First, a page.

A couple of handles

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Project by RGtools posted 711 days ago 1487 views 0 times favorited 14 comments Add to Favorites Watch

It’s been about 12 years since I turned anything. So I was a touch rusty when I started out. It did not help the I had to re-wire Grampas’ lathe before I got started. The funny thing is, I got into this whole project because I needed a 3/8 mortise chisel, and the only one I had was missing a handle.

Not sure if my choice of wood for the mortise chisel was sane (I will let one of the pictures clue you in on that), but we shall see. The paring chisel was done in walnut and I love it.

-- Make furniture that lasts as long as the tree - Ryan

14 comments so far

View Don W's profile

Don W

14829 posts in 1193 days

#1 posted 711 days ago

Very nice. You’ve got the bug again. Turning is just so cool.

-- Master hand plane hoarder. -

View bhog's profile


2069 posts in 1316 days

#2 posted 711 days ago

Nice work.I havent played on a lathe since h.s. its seeing stuff like this that makes me want to go get the old thing…

-- I don't drive a Prius.

View Arlin Eastman's profile

Arlin Eastman

1970 posts in 1187 days

#3 posted 711 days ago


Nice handle.

I made one for a guy here for free and he sent a nice piece of Hickory with the blade. Now all I have to do is somehow get my wife to the post office to mail it back. Maybe the guy will post it.

-- It is always the right time, to do the right thing.

View ShaneA's profile (online now)


5285 posts in 1224 days

#4 posted 711 days ago

Nice job on the handles Ryan. Only 3 things holding me back from turning…I dont know how, dont have the money for the lathe, and dont have the space. But, I would love to turn some custom chisel handles like you made. Cool stuff.

View Roger's profile


14318 posts in 1429 days

#5 posted 711 days ago

Nicely turned, and a gr8 addition to those fine chisels

-- Roger from KY. Work/Play/Travel Safe.

View Mosquito's profile


4594 posts in 918 days

#6 posted 711 days ago

Good work RG, they look really nice. I’d like to get a lathe at some point, but I’m not sure how often I would use it…

-- Mos - Twin Cities, MN -- Stanley #45 Evangelist -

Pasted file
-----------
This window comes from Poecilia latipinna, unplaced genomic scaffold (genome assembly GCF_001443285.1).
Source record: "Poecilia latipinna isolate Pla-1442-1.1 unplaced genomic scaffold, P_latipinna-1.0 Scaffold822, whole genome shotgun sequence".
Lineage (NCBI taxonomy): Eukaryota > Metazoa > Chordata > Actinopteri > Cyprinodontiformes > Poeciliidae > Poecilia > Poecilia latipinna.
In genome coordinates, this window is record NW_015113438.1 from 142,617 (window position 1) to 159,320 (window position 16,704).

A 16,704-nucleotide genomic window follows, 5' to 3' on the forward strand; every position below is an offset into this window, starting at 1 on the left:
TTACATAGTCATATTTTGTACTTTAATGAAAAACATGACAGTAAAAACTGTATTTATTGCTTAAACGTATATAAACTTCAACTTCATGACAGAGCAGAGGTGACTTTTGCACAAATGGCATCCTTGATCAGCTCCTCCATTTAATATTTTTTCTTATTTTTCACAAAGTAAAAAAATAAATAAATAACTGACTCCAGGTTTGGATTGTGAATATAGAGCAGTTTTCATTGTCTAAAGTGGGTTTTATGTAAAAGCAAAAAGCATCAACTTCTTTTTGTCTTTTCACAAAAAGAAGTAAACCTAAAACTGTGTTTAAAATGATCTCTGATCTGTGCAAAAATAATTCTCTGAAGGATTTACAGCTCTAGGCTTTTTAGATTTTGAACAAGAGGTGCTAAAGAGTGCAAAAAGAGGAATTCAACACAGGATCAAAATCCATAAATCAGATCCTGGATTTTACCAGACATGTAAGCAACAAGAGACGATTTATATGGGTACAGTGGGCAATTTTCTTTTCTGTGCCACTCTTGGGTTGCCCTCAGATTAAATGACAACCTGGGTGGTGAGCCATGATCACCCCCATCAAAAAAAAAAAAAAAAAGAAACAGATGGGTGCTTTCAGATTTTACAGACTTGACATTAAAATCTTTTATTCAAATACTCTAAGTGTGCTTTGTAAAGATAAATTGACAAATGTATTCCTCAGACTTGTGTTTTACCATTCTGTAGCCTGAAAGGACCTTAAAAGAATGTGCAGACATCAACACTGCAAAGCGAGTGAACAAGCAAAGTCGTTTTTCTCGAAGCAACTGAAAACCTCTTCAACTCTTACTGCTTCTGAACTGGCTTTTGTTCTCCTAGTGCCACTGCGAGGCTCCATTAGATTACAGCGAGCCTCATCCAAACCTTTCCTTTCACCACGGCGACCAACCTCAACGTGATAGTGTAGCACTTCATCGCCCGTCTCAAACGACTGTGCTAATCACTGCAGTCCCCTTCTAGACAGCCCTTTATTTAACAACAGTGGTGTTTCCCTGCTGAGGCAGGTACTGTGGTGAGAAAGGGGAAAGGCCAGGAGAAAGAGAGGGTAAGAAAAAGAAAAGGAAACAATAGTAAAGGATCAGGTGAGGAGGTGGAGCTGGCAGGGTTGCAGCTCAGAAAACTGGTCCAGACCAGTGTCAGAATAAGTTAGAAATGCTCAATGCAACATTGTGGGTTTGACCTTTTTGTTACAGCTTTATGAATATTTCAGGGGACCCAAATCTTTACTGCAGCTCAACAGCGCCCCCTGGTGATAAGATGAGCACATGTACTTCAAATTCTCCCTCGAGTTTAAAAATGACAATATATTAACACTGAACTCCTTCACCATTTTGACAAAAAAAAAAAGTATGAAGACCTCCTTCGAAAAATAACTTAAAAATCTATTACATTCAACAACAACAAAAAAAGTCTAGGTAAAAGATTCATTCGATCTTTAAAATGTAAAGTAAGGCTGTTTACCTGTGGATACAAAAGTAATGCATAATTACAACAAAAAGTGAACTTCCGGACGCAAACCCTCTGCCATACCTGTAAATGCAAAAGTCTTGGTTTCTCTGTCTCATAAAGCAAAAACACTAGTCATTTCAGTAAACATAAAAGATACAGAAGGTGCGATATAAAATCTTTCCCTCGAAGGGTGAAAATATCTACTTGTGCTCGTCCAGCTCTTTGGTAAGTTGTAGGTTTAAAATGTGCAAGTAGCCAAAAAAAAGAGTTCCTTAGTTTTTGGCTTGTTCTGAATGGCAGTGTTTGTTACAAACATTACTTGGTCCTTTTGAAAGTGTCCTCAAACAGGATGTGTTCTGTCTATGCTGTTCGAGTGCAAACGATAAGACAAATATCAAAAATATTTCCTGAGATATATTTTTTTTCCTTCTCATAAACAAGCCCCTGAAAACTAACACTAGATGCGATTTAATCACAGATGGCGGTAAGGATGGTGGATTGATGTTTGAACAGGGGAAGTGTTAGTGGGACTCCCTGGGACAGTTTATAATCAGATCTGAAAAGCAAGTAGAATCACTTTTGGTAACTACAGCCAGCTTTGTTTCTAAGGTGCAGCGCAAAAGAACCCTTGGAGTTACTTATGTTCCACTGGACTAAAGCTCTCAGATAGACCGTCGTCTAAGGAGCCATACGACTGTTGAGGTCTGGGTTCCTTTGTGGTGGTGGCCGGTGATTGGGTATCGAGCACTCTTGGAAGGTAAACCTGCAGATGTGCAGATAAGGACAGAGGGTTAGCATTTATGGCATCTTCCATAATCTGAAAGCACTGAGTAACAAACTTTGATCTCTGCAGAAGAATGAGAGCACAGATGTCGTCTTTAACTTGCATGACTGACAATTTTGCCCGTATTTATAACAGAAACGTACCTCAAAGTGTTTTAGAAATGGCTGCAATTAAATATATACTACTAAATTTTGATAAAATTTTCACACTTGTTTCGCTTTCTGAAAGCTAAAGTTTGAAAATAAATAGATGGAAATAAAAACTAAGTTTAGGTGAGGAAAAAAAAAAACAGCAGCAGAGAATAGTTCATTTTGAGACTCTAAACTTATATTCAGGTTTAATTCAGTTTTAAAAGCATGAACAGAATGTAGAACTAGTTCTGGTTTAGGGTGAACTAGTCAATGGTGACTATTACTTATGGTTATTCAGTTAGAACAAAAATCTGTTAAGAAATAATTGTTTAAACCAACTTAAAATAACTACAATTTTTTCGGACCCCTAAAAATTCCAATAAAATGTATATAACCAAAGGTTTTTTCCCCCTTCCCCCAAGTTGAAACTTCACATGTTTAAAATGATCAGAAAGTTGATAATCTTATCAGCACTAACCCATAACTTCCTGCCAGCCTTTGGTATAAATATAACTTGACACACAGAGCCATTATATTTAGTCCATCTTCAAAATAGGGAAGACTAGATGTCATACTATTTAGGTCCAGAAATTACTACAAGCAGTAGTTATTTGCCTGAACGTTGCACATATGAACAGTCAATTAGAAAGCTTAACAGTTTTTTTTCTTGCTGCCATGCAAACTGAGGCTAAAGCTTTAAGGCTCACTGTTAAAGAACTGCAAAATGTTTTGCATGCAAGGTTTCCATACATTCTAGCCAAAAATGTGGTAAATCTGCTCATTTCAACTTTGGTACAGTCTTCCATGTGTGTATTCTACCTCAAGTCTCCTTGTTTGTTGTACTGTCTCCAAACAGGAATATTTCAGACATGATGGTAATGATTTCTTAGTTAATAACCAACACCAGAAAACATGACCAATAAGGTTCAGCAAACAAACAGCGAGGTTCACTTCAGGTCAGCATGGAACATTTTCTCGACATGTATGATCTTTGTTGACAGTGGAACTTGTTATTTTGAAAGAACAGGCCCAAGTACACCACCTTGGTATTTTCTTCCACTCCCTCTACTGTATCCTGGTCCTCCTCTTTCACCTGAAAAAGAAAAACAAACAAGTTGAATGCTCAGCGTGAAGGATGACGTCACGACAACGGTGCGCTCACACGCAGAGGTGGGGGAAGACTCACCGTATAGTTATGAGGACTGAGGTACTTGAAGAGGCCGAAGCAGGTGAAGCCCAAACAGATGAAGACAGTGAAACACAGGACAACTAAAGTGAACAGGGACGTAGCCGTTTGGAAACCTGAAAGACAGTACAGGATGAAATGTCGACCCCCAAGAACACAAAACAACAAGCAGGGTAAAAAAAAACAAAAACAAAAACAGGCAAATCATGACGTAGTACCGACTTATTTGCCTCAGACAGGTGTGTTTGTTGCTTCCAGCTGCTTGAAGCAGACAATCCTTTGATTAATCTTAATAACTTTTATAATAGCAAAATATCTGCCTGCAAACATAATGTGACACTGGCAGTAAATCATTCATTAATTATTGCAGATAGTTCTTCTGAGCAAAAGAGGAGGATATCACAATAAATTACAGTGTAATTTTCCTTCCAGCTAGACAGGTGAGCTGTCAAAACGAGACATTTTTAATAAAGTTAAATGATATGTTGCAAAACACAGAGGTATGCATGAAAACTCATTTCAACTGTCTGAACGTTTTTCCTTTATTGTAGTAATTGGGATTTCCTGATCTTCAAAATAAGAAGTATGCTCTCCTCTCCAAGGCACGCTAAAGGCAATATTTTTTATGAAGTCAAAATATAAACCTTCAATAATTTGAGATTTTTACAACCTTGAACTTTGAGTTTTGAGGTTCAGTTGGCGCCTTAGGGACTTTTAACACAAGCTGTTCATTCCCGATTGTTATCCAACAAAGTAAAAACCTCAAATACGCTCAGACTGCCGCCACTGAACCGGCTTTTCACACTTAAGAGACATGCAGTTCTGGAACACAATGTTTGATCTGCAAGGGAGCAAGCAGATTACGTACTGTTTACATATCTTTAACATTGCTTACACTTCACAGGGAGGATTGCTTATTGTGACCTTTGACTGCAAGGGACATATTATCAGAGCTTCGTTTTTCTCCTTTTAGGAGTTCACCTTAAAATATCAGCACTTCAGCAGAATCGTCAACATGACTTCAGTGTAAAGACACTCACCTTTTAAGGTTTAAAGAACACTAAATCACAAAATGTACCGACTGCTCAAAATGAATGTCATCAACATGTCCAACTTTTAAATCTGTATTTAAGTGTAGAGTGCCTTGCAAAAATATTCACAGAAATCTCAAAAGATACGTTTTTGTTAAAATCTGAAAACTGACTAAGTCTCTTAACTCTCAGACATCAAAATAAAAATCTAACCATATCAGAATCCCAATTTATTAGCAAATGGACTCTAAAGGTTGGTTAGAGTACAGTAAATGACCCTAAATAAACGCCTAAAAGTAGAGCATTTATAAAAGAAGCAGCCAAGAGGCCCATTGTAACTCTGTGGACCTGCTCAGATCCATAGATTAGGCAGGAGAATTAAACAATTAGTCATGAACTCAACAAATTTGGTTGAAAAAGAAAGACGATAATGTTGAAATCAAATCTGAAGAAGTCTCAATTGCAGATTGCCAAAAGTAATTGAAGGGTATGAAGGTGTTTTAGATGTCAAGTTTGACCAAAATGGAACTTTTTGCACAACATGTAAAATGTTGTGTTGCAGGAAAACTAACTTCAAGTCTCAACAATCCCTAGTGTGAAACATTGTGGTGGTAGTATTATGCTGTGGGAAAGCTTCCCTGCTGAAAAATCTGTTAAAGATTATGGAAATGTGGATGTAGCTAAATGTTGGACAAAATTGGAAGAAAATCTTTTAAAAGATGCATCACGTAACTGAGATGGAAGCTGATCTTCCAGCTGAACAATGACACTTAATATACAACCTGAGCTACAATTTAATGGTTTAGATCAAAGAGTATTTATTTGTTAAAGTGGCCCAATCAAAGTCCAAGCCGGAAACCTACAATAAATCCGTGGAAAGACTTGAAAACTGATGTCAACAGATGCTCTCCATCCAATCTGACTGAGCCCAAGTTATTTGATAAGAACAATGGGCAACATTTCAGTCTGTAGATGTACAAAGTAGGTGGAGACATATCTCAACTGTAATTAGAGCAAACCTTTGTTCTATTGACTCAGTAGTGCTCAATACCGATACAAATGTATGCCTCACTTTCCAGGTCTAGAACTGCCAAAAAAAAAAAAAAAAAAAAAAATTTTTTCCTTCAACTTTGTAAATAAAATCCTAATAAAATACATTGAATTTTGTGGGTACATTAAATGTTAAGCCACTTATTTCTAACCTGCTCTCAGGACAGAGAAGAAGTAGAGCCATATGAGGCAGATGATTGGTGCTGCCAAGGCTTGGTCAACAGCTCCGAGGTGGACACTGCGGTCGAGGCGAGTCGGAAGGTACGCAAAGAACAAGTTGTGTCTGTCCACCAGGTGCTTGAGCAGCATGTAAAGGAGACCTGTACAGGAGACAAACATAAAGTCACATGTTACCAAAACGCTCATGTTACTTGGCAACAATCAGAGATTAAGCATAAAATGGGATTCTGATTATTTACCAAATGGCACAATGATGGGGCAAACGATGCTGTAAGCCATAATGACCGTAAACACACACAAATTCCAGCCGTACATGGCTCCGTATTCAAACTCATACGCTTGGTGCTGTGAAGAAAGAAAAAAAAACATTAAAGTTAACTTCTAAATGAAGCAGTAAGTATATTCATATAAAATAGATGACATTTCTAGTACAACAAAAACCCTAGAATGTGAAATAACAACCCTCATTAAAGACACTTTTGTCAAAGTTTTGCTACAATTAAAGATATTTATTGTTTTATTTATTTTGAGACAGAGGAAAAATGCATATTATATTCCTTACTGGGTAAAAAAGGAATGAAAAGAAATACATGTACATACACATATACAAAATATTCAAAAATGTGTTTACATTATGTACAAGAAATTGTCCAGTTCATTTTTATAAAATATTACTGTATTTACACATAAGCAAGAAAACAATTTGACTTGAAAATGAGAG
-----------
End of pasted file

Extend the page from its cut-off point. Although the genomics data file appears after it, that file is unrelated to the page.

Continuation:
View jjw5858's profile


1117 posts in 1228 days

#7 posted 711 days ago

Great turning here, looks awesome!

-- "Make something you love tomorrow...and do it slowly" JLB

View balidoug's profile


363 posts in 1104 days

#8 posted 710 days ago

Ahh, yet another thing to add to the LJ bucket list. Bespoke handles might just put that treadle lathe forward a few years. Thanks for the post RG.

-- From such crooked wood as that which man is made of, nothing straight can be fashioned. Immanuel Kant

View Mauricio's profile


6798 posts in 1777 days

#9 posted 710 days ago

Very nice handles RG.

-- Mauricio - Woodstock, GA - "Confusion is the Womb of Learning, with utter conviction being it's Tomb" Prof. T.O. Nitsch

View AnthonyReed's profile


4543 posts in 1066 days

#10 posted 710 days ago

Wow, nice job Ryan. You’d make Lysdexic proud with your photography skill too.

-- ~Tony

View waho6o9's profile


4824 posts in 1202 days

#11 posted 710 days ago

Very nice work RG!

View mafe's profile


9483 posts in 1715 days

#12 posted 707 days ago

Nice handles RG.
Fine work.
Love the paring chisel also.
Best thoughts,

-- Mad F, the fanatical rhykenologist and vintage architect. Democraticwoodworking.

View lysdexic's profile


4789 posts in 1248 days

#13 posted 672 days ago

So Ryan, did you use wormy chestnut for the mortise handle? Also, what finish did you use.

-- It isn't the mountains ahead to climb that wear you out; it's the pebble in your shoe. - Muhammad Ali

View RGtools's profile


3302 posts in 1280 days

#14 posted 670 days ago

I never did get a chance to reply to everyone on this thread. So Thanks for all the kind words. For those of you contemplating a lathe…do it. It’s so worth it.

Scott, I tend to use butcher block oil on all my tool handles…in this case it’s a combo of mineral and walnut oil. Sometimes I use a wax concoction my wife makes, but it takes a long time for the “slick-factor” to dissipate (you get a much more pleasing result to the eye in the end though).

-- Make furniture that lasts as long as the tree - Ryan

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